At that point, they were exhausted, starving, and dying of thirst. Added to this was news of Muslim atrocities where Christian men were massacred and women and children were brutally ravished and sold into slavery. These tactics effectively prevented sympathizers from helping the Crusaders who were forced to depend on their feckless Byzantine allies and fragile supply lines stretching back many miles. Eventually, Godfrey ordered the construction of a siege tower and scaled the walls of Jerusalem. What resulted from the prolonged frustration and ongoing atrocities was the famously bloody massacre of everyone in the city: “the carnage was so horrific that, once the battle frenzy had subsided, ‘even the victors experienced sensations of horror and loathing.” Sadly, showing mercy just wasn’t a luxury for Crusaders if they hoped to be successful. …

The Reconquista of the Spanish peninsula:

The Spaniards came to understand the futility of allowing an enemy religion to live among its people. While El Cid and many others would allow Muslim residents to practice their faith, Ferdinand forced them to leave because “no matter how lenient a Christian ruler was with his Moorish subjects, and no matter how docile the latter appeared, whenever the opportunity arose, the Muslims immediately revolted.” …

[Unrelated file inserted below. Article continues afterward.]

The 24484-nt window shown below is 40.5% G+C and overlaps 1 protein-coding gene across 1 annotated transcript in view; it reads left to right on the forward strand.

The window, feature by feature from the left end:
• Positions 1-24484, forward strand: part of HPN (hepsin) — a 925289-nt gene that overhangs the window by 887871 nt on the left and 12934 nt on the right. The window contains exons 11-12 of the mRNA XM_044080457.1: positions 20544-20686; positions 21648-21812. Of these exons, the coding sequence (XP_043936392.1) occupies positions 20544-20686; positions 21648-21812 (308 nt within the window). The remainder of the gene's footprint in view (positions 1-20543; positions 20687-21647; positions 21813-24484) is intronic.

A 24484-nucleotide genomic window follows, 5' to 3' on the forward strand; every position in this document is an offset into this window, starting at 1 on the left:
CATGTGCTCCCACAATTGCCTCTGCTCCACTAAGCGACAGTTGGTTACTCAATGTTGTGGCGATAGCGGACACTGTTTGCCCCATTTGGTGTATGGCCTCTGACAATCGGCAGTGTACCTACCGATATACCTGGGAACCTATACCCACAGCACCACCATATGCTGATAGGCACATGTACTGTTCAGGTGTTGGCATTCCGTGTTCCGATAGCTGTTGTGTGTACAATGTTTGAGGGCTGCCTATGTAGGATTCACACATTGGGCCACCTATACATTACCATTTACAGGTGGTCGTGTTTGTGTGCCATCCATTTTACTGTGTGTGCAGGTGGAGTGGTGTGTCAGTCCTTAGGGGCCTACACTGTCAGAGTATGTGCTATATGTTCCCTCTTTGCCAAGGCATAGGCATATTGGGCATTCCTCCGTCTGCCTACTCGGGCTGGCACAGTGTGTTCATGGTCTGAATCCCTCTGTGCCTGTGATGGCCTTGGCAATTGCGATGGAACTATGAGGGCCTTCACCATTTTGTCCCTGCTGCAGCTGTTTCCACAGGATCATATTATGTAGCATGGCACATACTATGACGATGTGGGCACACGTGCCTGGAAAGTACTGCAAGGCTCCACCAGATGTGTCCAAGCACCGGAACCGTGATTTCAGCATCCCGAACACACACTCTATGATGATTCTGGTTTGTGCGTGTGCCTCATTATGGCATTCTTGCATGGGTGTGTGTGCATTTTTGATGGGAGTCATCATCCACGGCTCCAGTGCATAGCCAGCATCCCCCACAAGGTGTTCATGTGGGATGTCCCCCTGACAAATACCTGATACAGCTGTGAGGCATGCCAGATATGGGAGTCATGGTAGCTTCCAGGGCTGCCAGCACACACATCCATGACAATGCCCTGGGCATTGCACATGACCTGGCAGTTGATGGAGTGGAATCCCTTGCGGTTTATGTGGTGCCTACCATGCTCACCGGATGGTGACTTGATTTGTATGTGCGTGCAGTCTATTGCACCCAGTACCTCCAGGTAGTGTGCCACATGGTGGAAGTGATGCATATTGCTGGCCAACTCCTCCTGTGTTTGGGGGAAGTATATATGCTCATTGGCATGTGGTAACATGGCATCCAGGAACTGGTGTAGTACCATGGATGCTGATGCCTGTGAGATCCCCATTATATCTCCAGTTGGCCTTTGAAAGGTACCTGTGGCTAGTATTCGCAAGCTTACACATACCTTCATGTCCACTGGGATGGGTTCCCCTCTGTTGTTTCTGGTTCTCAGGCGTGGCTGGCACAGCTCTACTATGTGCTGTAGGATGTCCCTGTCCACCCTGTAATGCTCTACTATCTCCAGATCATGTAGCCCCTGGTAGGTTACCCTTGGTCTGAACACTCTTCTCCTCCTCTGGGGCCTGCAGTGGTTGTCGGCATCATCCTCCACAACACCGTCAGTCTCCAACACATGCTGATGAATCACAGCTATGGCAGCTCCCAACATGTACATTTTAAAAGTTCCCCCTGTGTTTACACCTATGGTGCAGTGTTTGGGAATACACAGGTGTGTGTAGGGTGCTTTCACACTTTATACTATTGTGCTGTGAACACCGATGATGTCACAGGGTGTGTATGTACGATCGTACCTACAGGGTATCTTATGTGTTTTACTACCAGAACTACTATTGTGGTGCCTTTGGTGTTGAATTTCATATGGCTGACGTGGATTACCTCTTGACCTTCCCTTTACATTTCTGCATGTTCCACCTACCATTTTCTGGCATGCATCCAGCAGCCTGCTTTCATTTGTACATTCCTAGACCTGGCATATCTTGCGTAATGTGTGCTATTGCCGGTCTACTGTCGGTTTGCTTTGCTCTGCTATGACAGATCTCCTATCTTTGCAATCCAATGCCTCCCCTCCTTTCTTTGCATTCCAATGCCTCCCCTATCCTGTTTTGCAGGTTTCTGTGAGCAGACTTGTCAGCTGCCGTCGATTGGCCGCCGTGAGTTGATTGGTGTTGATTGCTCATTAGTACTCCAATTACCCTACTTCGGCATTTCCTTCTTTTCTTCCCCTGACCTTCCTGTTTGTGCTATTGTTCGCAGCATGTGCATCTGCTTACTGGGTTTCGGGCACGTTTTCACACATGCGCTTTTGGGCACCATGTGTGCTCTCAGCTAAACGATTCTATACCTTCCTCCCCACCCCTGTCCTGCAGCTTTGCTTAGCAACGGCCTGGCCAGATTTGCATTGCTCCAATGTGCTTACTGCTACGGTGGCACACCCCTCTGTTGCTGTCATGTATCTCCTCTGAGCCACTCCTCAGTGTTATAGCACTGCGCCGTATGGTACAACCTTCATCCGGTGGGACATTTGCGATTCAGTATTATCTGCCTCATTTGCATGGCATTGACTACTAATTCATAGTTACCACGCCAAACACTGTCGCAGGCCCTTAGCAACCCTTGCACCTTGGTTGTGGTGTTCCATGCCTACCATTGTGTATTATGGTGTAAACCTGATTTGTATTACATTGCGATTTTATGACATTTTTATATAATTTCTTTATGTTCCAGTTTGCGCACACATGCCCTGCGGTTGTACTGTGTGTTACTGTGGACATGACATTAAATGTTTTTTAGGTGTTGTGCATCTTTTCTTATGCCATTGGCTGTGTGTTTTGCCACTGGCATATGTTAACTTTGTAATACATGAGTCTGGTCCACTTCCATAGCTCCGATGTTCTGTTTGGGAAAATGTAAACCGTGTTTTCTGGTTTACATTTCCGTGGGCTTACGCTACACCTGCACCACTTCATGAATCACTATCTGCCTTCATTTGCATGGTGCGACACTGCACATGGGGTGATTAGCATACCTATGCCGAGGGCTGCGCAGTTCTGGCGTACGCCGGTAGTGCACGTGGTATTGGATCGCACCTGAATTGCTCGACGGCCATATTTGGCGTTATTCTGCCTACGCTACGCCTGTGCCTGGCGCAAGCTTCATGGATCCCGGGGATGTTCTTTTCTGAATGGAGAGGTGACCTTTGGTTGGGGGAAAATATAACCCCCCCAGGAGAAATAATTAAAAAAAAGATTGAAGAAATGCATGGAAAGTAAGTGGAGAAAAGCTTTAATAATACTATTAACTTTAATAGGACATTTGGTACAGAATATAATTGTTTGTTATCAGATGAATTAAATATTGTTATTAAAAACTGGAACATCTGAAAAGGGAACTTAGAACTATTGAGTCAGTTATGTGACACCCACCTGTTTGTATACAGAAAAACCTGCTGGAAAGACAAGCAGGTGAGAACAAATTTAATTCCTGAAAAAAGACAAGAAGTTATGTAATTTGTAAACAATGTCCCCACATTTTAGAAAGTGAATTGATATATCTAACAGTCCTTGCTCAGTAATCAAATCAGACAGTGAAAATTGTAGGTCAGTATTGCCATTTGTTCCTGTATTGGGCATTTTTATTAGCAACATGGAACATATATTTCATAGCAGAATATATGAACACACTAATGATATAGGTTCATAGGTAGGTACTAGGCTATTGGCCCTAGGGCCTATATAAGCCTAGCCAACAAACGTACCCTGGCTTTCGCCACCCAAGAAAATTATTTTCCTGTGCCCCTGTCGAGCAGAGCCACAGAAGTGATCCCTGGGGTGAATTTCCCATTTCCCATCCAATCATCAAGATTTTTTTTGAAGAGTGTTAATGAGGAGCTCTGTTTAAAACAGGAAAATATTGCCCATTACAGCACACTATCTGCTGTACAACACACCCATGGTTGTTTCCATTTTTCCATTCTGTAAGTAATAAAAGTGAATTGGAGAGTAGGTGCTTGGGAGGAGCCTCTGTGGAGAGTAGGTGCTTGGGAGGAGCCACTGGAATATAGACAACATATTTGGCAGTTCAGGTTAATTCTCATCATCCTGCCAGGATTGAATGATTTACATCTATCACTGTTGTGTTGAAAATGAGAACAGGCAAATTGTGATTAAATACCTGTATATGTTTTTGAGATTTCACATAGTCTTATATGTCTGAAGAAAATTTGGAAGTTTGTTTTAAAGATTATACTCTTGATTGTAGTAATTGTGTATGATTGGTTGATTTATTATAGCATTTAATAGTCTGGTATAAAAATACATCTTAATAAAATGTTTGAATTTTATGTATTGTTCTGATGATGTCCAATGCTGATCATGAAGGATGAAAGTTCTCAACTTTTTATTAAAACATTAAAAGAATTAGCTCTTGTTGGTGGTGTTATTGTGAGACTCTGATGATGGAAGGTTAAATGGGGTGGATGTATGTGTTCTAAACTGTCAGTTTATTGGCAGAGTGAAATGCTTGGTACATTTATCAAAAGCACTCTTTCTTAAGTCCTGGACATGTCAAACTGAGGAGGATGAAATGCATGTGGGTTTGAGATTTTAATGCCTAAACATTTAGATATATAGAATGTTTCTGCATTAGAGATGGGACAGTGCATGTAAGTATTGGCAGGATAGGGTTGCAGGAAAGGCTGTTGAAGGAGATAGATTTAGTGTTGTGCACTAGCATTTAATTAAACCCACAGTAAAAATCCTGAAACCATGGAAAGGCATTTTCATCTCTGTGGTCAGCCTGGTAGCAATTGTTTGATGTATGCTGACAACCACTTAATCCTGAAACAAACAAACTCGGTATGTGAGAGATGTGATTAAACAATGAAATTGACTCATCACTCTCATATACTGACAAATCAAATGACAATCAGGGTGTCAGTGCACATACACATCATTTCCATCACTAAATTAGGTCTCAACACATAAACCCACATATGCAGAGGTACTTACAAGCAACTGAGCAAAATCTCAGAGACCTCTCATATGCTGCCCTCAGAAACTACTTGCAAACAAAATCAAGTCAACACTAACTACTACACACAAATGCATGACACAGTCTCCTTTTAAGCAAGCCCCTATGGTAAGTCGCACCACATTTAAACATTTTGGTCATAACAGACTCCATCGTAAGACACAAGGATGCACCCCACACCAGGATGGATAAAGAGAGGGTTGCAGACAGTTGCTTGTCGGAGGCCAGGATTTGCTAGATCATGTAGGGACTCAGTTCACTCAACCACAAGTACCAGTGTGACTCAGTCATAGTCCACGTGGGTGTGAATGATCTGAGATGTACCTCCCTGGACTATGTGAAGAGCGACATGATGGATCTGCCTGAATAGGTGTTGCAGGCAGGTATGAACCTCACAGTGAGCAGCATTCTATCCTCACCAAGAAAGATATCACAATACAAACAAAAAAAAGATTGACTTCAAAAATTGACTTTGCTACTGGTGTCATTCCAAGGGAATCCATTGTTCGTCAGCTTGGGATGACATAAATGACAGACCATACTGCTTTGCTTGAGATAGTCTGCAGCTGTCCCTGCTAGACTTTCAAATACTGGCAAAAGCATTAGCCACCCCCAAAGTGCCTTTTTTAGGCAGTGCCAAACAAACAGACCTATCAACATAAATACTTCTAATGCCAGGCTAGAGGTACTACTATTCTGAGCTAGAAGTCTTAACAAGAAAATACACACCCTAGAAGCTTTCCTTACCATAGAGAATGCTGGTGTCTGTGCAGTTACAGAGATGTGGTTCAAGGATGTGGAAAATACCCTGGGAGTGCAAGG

The Balkan defense against the Ottoman Turks:

The rulers in Western Europe were preoccupied with other, more self-interested affairs. Only the Italian city-state of Venice was involved — and they helped the Ottoman Turks nearly as much as they fought them. The other exceptions to this general indifference were the two men Ibrahim writes about in the following two chapters: George Kastrioti (whom the Turks called “Skanderbeg,” or “Lord Alexander — after Alexander the Great of Macedon”) and Vlad Dracula III (whom rival nobles smeared as a vampire).

Because both men were captives of the Turks for a number of years, both had personal reasons for liberating their kingdoms and a deep understanding of how the Turks operated. Like Hunyadi, Skanderbeg and Dracula turned their small numbers into a strength by picking apart large, poorly organized Turkish armies. While Skanderbeg’s previous training as a janissary (elite troops of the Turks) helped him to lead his forces efficiently and effectively, Dracula made infamous use of impalement (hence the name, Vlad the Impaler) and night raids. Both men were able to turn the tables on their foes and successfully stymie the Turkish advance into Europe. …

You gotta do, what you gotta do, in the face of a violent, rampant enemy intent on extermination:

The violence and the harsh descriptions give important context that helps to explain the extreme measures taken by the Crusaders, particularly Dracula. This may be off-putting for readers preferring a more sanitized and equivocating approach to history, but this would be misleading and false.

In terms of what it meant for Western civilization, Ibrahim proves that the Crusades were not only necessary but ultimately moral and justified. As ugly as they often were, the alternative of surrender and submission would have been far uglier.

And wouldn’t you just know, the woke champion Islam against Christian Europe.

hat-tip Stephen Neil